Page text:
Post-gay-marriage referendum we are all getting used to the strange and wonderful feeling of living in a nation which, instead of repressing diversity, celebrates it and honours it and indeed parades it through our streets. The monotone droning of the Corpus Christi procession has been replaced by the panoply of song and costume on the march of pride. Readers of Irish short fiction will be aware of a strong move towards stylistic diversity in recent years, of a burgeoning generation of writers who are making the rapidly changing and in certain ways entirely transformed Ireland of the present the ground and inspiration of their fiction-making.
There are, have been, and will be innumerable ‘Irelands’, far too may for one kind of vision, one kind of fiction, one anthology, no matter how wide-ranging, to encompass. What Young Irelanders celebrates and highlights is the emergence in Ireland in recent years of a young and versatile literature open to multiple experiences and points-of-view, to techniques, experiences, and accents previously little heard of or long repressed and excluded — without claiming privileged institutional or cultural status for any.
Perhaps there are no more interesting or various ‘Irelands’ for literature to feed on today than there have been at any other time in our history. Certainly, Ireland was at least as intellectually cosmopolitan and internationalised in the 1790s, that wonderful revolutionary decade, as it is today, to mention only one example. However, I believe there are more talented writers, in short fiction especially, coming from a far wider range of places and perspectives, with more things to say and more ways of saying, than ever before.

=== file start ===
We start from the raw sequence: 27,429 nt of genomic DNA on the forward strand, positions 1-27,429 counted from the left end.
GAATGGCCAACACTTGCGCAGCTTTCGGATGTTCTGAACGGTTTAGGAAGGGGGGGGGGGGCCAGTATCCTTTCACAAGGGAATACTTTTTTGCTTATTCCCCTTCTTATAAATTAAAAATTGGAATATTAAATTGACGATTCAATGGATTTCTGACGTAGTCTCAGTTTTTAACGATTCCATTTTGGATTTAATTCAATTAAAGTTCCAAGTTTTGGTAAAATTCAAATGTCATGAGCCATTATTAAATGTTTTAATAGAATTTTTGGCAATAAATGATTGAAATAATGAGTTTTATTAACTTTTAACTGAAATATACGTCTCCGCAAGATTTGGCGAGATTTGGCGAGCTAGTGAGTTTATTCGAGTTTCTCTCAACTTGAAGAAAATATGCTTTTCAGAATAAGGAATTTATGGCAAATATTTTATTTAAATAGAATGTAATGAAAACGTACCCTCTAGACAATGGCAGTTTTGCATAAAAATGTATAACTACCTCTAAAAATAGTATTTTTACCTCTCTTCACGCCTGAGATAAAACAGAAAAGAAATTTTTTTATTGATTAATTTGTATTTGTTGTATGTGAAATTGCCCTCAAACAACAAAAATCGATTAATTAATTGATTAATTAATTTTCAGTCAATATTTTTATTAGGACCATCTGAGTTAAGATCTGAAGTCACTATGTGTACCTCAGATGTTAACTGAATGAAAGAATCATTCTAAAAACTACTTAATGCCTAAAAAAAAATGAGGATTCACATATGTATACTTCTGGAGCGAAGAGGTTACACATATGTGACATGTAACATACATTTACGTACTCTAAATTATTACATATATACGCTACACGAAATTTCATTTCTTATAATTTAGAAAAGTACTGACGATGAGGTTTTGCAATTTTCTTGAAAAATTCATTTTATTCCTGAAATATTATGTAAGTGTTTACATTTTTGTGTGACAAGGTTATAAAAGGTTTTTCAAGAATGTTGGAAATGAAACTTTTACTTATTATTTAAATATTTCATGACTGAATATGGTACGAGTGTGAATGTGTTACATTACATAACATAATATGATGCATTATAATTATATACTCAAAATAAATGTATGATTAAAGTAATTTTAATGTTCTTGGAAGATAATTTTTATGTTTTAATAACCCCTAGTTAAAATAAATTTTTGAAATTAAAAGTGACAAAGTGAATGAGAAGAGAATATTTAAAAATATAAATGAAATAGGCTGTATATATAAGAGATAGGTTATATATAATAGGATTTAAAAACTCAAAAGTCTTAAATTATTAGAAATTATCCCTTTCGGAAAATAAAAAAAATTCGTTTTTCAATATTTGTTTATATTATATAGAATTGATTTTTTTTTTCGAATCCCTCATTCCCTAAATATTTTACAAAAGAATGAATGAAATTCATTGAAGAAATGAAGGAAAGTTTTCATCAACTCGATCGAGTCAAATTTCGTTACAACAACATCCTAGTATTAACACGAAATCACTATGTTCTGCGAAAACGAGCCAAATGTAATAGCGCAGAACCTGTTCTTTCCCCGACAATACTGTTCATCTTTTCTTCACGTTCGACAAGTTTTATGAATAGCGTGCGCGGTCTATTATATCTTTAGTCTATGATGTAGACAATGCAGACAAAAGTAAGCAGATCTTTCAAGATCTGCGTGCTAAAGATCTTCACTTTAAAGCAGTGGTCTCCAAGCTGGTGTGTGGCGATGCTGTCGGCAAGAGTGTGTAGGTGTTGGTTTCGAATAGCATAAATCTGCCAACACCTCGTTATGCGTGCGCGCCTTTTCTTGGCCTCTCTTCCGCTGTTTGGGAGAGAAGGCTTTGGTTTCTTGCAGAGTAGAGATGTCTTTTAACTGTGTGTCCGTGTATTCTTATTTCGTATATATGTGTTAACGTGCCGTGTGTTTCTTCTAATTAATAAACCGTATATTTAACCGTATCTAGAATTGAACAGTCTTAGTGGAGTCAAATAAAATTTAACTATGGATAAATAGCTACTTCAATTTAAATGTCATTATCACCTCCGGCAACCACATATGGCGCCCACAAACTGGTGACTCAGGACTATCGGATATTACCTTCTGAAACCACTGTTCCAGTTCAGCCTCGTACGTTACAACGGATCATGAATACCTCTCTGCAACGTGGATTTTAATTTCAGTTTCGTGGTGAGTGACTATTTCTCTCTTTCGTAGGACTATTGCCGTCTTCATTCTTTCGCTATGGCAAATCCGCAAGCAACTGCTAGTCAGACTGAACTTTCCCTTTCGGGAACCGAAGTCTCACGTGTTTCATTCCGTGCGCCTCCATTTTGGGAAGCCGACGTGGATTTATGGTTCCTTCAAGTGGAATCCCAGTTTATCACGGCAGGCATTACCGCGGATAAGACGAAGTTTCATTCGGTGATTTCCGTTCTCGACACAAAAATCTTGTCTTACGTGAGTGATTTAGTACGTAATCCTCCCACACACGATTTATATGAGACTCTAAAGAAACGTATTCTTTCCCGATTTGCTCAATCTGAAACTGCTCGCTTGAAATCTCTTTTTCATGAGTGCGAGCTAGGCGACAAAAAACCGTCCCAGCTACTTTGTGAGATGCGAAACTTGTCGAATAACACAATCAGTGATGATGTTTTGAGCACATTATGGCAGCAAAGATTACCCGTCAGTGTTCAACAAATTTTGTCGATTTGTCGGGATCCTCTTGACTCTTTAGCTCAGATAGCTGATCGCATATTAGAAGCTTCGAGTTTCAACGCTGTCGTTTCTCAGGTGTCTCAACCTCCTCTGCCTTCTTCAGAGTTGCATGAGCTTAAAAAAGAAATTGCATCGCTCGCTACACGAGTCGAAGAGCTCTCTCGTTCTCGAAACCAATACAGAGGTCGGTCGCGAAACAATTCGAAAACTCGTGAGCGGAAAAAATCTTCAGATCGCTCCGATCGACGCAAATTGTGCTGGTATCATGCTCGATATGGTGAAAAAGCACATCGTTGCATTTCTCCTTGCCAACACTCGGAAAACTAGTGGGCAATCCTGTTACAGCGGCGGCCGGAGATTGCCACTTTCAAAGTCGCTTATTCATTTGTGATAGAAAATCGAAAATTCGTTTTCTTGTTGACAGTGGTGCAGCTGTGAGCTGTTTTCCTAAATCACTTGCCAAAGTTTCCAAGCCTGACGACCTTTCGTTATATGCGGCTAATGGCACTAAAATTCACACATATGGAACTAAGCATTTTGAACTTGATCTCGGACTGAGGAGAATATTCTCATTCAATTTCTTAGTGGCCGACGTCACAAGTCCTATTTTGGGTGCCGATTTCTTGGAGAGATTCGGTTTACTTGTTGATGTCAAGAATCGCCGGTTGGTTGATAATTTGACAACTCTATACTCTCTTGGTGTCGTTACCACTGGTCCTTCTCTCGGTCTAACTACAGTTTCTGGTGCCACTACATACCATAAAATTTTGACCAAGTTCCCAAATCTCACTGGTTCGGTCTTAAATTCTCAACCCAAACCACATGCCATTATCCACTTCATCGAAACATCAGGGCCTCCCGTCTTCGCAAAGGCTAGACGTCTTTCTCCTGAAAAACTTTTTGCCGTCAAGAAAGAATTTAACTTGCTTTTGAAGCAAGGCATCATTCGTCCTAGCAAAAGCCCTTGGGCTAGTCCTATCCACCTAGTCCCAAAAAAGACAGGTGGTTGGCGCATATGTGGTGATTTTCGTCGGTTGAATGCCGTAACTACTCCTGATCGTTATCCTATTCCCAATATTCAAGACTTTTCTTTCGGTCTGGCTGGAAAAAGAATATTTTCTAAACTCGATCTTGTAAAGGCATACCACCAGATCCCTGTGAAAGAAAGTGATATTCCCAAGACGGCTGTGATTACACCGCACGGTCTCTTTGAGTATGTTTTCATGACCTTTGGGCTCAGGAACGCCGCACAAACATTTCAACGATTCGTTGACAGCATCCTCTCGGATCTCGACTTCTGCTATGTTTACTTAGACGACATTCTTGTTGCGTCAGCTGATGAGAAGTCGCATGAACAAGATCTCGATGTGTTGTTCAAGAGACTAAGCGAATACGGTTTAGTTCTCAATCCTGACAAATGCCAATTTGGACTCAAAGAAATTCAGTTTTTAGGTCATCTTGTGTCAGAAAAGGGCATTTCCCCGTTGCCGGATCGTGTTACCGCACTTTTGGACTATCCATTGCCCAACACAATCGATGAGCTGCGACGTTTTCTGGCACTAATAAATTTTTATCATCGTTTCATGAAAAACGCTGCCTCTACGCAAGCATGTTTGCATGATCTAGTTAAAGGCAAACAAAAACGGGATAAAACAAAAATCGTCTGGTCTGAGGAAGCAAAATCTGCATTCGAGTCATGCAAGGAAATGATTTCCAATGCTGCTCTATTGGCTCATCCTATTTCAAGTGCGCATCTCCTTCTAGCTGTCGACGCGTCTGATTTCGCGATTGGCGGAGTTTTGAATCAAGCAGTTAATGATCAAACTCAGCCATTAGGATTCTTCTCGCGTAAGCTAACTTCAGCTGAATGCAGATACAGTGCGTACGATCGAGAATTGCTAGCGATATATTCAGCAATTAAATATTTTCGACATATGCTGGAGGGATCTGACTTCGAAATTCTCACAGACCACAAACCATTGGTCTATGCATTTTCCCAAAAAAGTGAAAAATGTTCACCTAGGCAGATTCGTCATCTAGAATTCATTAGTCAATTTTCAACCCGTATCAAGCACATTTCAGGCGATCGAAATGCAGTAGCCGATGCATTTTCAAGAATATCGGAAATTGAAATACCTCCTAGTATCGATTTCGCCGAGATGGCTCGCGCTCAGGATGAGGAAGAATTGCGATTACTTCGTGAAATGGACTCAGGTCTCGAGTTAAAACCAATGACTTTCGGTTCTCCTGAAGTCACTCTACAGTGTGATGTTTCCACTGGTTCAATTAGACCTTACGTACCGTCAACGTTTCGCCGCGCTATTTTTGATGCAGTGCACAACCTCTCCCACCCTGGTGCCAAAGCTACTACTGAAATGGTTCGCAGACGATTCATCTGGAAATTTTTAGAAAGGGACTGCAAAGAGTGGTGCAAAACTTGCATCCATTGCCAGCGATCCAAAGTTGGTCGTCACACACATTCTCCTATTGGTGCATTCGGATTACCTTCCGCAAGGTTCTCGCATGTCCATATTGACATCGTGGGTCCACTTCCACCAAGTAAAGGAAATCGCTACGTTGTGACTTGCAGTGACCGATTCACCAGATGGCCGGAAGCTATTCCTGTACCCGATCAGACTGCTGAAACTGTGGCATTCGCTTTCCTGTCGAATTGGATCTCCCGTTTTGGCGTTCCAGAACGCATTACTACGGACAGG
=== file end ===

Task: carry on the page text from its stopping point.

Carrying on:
Although there is no simple or direct relationship between the progress of a nation and the kind of fiction its writers produce, there is obviously some connection. Ireland in its twentieth- century incarnation was really a nation of a defeated and downtrodden majority, a post-colonial people whose Utopian hopes had been dashed and whose pride had to be swallowed and kept down, with painful difficulty, for a very long time. It is no coincidence that we became in this period the best in the world at producing the fiction of grief and of mourning, whether it is the damnation of the dead and the undead that animates the angry, vengeance-seeking grief of Liam O’Flaherty, or the instinct to sanctify the fallen, the downtrodden and the doomed that moves us so often in the work of Des Hogan, John McGahern, Mary Costello, Claire Keegan, Edna O’Brien and William Trevor, to name but a few.
The near unanimity of this variously shaded style of melancholy naturalism, despite the vast talents of its finest exponents, also quite clearly testifies to the monoculturalism that afflicted the Republic of Ireland in the twentieth century, and tempts one to describe Irish fiction in this period as a provincial or regional literature rather than a truly national one. A national literature that we can all feel part of, like that of the French, the Mexicans, or of the Egyptians, accommodates and encourages far more styles and approaches than Irish fiction has so far been generally able to, aside from the obvious exceptions. The most influential book in Irish twentieth-century fiction, it’s ur-book and intertext-in-chief, is Joyce’s Dubliners, a melancholy naturalist classic for all times and all places. But Joyce, and after him Flann O’Brien and Beckett, wrote several other canonical works of fiction, whose influence on Irish fiction writers, in all but the rarest of cases, has yet to come to pass.
Which is not to suggest that departing from the melancholy naturalist mode has no tradition in recent Irish fiction. In the works of writers from Aidan Higgins to Sean O Reilly to Philip O Ceallaigh it does – writers often referred to, with a kind of respect it is true, as ‘overlooked’ or ‘outsiders’ . However, stylistically diverse writers like these have tended to appear singly, at the rate of one or two a decade, and to remain relatively under-appreciated. Kevin Barry proved with 2007‘s There are Little Kingdoms that one could be stylistically innovative and widely read. It’s probably not possible to overestimate the freeing effect of Kevin Barry’s work on the presently flowering generation of Irish short story writers.